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Untitled64Artists supporting artists. That’s what a new grant program, just being put forth by 3D printing atelier Think2Thing, and Ryerson University is all about. Both serious in regards to innovation in 3D, and both based in Toronto, we’ve recently been following the two entities as they have been gearing up to sponsor and host the city’s first 3D printing conference, the ‘inaugural’ Be3Dimensional Conference. Just on the heels of that excitement, the two organizations have now also come together to see that Canadian artists receive their due by way of The Be3Dimensional Innovation Fund.

download (2)Meant to support great innovators and budding designers who they see pushing the boundaries in art, medicine, manufacturing, engineering, fashion, and design, the fund will offer $50,000 to two ‘inaugural recipients’ within the arts. These recipients, to be announced by the end of this year, will be Canadian artists of a very select group who are noted to be breaking new ground in the world of 3D printing.

“As an artist myself, I immediately recognized the disruptive impact that 3D printing has on the art community. Photography has moved from film, to digital, and now to 3D form. The Be3Dimensional Innovation Fund is pivotal in providing Canadian artists with the means to experiment with this new medium and elevate art into the next dimension,” said Edward Burtynsky, co-founder of Think2Thing.

3D printing design group Think2Thing is based in downtown Toronto, where they are known for their high-end 3D modeling, designing, and prototyping. Founded by award-winning photographer Burtynsky and designer David Didur, the privately owned atelier uses their talents in 3D printing to work with local businesses, as well as encouraging young designers and artists who are just breaking into the industry.

The funds for The Be3Dimensional Innovation Fund are coming directly from a donation via the Brookfield Institute for Innovation and Entrepreneurship and Sabi Marwah, as well as Ryerson University, known for their strong focus on both promoting creativity and supporting their community.

“Ryerson University prides itself as an institution that strives to innovate,” said Sheldon Levy, President, Ryerson University. “Through The Be3Dimensional Innovation Fund, we are providing support for exceptional talent who are breaking ground in the application of 3D printing in their fields and giving them the opportunity to challenge current practices. By helping to develop our most talented, Canada can be a true hub of 3D printing innovation.”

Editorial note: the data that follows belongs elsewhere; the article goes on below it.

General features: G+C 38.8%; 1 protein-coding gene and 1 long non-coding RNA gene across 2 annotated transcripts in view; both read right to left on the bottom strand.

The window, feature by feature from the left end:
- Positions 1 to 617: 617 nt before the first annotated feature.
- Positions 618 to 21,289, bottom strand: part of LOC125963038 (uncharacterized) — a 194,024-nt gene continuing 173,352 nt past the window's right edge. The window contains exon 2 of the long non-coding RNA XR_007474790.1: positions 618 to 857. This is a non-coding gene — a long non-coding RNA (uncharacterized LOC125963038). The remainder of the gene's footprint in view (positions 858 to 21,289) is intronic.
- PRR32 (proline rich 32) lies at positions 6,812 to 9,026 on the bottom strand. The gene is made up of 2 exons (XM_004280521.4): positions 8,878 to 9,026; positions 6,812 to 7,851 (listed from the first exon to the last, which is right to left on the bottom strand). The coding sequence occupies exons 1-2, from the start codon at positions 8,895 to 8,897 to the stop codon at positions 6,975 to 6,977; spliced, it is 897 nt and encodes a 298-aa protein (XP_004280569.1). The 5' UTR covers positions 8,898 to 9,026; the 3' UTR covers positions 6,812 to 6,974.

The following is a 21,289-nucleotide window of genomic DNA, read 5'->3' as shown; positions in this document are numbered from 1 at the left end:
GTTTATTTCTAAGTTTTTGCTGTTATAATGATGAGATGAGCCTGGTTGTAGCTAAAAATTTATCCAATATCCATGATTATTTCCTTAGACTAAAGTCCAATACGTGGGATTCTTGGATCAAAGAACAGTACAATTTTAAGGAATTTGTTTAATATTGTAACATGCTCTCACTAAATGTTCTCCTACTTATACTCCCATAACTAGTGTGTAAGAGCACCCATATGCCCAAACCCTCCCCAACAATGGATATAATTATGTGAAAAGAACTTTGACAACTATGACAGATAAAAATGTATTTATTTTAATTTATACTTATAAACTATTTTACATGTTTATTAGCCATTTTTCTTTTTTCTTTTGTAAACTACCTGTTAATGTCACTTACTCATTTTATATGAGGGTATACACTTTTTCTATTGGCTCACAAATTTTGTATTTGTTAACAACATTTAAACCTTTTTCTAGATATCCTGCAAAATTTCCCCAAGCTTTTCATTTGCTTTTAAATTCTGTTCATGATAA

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David Didur and Edward Burtynsky with 3D printed bell, created from ship replica.

The most applied to university in Toronto, Ryerson puts a substantial emphasis on research and innovation. The university currently educates over 38,000 students being taught and administered to by nearly 2,700 faculty and staff, offering 100 undergraduate and graduate programs. Their Image Centre officials, along with representatives from the National Gallery of Canada be responsible for choosing the first recipients for The Be3Dimensional Innovation Fund.

The artists, to be recognized as those who are ‘best-in-class for showcasing state-of-the-art 3D technology to create innovative and exciting new pieces,’ will receive the $50,000 each in order to continue to create their works in 3D print, which will be on display at the Ryerson Image Centre and the National Gallery of Canada on completion.  Let’s hear your thoughts on this new fund in the Be3Dimensional Forum thread on 3DPB.com.

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